Kensington and Chelsea council offer 1000 free 1000 rape alarms to promote women’s safety

Free rape alarms are being given to women in a bid to help them feel safer and offer a way to protect and defend themselves.

Kensington and Chelsea council is offering 1,000 free alarms to women and girls in the borough.

This follows an increase in the proportion of women who feel the need to take protective measures on a regular basis to protect themselves from being sexually assaulted.

Data by YouGov showed that in the space of three years, the proportion of men taking protective steps did not change, however, 9% more women did decide to introduce protective measures to their day-to-day lives.

Furthermore, 13% more women reported always or often feeling unsafe walking alone at night, rising from 38% in 2018 to 51% in 2021.

A spokeswoman from Empowered by Ashley, a company selling personal safety alarms, said: “If you ask a group of women if they have ever felt uncomfortable, vulnerable or unsafe whilst out and about, usually most of them will have a story to tell even if they weren’t physically assaulted.

“From being wolf whistled by a van driver, to someone walking a bit too closely behind you on the street, our society has imprinted the message onto women that they should be carrying their keys between their fingers, sending their location to friends and calling a friend as they get in a taxi or walk home. 

“It’s no wonder that women are turning to protective steps such as personal safety alarms, marking sprays and internet-connected jewellery.”

Empowered by Ashley launched in February 2021, and in the last ten months it has sold thousands of personal safety alarms.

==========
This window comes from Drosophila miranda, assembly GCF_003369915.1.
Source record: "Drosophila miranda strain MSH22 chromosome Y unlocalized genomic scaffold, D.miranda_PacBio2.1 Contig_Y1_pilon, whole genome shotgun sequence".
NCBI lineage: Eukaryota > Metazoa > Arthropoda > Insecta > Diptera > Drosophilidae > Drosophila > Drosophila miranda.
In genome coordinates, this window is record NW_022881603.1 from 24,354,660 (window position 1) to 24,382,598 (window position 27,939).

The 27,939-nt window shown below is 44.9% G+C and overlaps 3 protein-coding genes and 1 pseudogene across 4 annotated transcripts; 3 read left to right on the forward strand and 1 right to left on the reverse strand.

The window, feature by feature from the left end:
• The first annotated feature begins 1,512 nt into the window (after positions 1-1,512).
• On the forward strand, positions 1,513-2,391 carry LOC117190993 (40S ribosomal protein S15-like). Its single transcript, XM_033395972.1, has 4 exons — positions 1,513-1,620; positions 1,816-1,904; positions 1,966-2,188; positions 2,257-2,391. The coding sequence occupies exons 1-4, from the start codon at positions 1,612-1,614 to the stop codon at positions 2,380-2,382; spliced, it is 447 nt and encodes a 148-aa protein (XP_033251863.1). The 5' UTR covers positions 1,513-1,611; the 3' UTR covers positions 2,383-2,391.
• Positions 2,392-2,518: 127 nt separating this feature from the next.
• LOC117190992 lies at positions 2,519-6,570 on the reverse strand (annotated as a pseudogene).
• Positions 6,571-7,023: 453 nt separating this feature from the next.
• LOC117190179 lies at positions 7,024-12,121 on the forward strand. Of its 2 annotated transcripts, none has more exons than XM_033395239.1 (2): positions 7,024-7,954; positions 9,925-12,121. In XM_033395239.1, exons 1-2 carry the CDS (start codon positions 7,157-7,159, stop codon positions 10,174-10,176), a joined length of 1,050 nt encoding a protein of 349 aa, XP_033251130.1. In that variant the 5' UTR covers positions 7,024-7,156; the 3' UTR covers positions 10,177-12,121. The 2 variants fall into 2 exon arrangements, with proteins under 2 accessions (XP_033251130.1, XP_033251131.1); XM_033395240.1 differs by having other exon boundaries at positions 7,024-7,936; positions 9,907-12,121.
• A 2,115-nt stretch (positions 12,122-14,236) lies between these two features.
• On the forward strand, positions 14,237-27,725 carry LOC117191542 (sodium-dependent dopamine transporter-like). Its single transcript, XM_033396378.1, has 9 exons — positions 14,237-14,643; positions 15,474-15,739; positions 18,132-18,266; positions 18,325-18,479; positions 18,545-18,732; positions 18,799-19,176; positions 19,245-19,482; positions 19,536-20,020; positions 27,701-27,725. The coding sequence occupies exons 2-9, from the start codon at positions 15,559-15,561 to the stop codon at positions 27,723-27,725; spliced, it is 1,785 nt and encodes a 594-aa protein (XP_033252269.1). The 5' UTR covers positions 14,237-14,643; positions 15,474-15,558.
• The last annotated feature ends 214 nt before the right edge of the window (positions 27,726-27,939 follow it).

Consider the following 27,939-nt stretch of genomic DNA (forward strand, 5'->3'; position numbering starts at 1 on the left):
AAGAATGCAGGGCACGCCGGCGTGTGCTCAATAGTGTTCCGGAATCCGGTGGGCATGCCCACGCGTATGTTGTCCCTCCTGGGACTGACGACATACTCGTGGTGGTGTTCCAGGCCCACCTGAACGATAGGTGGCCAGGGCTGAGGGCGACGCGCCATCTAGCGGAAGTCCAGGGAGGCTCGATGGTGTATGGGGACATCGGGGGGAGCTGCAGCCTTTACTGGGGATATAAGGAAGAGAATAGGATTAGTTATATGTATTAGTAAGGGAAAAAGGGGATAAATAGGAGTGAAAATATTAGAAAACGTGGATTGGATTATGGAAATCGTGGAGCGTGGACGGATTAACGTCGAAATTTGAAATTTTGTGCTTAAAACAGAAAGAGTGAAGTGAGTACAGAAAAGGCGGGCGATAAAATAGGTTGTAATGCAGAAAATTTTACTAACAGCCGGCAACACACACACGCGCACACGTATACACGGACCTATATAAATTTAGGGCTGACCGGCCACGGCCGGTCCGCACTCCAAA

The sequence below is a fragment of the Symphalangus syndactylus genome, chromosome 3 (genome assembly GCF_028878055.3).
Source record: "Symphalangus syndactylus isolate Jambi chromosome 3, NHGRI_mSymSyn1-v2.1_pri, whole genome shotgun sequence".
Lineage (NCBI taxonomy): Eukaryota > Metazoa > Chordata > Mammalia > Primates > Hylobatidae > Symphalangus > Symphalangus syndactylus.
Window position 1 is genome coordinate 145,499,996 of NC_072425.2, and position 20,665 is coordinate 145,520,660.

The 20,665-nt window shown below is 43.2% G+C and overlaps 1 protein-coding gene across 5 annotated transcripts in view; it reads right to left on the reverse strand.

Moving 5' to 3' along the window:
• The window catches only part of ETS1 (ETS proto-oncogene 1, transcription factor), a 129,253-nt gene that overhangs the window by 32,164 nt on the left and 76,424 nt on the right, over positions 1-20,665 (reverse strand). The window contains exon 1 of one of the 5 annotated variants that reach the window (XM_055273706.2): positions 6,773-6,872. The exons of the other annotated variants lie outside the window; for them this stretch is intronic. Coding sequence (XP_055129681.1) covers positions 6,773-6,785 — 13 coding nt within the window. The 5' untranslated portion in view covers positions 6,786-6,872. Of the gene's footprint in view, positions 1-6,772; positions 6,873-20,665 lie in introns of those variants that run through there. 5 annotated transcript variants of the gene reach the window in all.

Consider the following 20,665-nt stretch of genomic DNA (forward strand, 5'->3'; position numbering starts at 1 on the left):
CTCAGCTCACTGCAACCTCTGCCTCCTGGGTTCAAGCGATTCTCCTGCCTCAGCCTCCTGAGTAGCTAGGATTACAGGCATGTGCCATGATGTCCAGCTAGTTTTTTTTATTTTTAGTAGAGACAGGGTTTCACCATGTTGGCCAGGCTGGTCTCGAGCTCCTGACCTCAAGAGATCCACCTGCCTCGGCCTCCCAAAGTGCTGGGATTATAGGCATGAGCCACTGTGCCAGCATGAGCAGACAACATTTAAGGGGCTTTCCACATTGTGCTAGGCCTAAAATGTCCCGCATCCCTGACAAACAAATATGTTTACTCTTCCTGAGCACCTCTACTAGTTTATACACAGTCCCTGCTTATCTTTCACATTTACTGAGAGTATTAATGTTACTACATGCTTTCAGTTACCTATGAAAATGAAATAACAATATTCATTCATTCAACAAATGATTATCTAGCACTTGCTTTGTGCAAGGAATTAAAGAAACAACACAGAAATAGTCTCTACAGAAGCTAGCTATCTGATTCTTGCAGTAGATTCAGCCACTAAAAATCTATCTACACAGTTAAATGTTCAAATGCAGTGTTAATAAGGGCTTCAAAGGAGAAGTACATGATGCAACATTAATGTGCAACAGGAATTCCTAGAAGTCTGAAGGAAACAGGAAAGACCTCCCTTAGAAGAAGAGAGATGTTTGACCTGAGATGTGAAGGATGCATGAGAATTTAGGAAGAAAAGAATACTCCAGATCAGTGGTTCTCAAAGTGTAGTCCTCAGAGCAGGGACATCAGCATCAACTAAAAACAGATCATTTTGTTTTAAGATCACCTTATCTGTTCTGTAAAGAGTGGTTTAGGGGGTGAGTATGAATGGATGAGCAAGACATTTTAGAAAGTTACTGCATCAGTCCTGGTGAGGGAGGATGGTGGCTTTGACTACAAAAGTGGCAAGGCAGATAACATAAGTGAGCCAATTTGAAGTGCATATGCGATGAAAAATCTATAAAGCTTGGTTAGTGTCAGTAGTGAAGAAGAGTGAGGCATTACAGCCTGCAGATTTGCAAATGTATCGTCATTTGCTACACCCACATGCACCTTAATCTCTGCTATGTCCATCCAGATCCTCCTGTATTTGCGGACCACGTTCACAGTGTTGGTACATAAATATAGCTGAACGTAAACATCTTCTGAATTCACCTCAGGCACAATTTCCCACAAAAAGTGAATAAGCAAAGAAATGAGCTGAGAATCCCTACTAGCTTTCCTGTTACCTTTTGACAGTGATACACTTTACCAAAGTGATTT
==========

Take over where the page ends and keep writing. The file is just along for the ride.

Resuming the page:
While from a business perspective the company has grown to be successful, on a personal level, the Empowered by Ashley representative added that more women seeking devices to keep them safe has opened up some serious questions about why so many people feel the need for a personal safety alarm.

The recent increase in media attention to cases of violence against women including the horrific murders of Sabina Nessa and Sarah Everard has also led to more women feeling defenceless and vulnerable.

Many now feel the need to carry rape alarms or pepper spray, and some have even begun taking self-defence lessons.

Empowered by Ashley’s spokeswoman added: “A lot of people like to put themselves in the victim’s shoes and try to assess what they could have done differently to prevent the crime, especially when they are reading it from the perspective of the media.

“Seeing this narrative in the media will naturally encourage women to feel like if they do not dress a certain way, walk a certain route, or choose more carefully about what time to walk the streets alone, then they will be blamed if they get raped or sexually assaulted. 

“This narrative needs to change as we are in 2021, we should be made to feel safe by the people that have the power to help such as the media, the government and the police.

“From making public places and transport safe for all women and girls to educating young boys and girls on sexual harassment and its repercussions, there’s a lot that can be done.

“But until then, this is why women are taking their personal safety into their own hands and why we have decided to create a device that can make them feel safer as they go about their daily lives.”

Rape alarms, which are small enough to discreetly hold or can be clipped onto clothing, create a high-pitched alarm sound to attract attention and call for help.

The 1,000 alarms can be collected from Kensington Town Hall, and are a part of Kensington and Chelsea’s five-year plan to help make women and girls feel safer.

Other councils in London have had similar ideas to promote women’s safety on the streets.

For example, Islington Council has announced an initiative to make all shop front businesses designated ‘Safe Havens’ as a part of its Violence Against Women and Girls Strategy.

Related Articles